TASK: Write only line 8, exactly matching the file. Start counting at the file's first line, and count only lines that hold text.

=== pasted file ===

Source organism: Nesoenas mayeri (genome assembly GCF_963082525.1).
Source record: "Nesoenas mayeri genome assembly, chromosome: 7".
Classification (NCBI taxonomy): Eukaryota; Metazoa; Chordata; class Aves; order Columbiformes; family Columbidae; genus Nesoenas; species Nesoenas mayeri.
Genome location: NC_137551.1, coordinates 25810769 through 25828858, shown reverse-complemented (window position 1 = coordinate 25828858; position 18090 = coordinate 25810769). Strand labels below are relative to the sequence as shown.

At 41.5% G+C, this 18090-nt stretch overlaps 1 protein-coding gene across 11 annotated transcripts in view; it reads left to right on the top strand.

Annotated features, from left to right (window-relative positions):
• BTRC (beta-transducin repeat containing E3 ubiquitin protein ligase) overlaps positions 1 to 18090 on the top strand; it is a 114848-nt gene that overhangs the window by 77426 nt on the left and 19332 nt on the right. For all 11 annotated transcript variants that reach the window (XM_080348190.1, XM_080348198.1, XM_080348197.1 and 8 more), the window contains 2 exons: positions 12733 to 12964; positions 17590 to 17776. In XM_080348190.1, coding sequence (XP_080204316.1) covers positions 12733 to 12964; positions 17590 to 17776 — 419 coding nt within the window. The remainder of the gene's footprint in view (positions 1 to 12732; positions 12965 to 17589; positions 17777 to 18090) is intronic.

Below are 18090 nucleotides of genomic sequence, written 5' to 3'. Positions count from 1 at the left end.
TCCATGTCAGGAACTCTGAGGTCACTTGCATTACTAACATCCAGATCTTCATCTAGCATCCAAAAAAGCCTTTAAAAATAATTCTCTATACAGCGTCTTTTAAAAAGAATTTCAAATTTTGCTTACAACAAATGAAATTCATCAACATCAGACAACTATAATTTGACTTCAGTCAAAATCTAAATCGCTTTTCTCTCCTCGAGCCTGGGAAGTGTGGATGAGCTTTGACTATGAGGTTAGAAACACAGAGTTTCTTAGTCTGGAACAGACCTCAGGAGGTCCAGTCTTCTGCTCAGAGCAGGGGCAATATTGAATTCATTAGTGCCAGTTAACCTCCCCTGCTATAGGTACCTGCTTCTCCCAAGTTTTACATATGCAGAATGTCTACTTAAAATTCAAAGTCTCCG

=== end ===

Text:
Below are 18090 nucleotides of genomic sequence, written 5' to 3'. Positions count from 1 at the left end.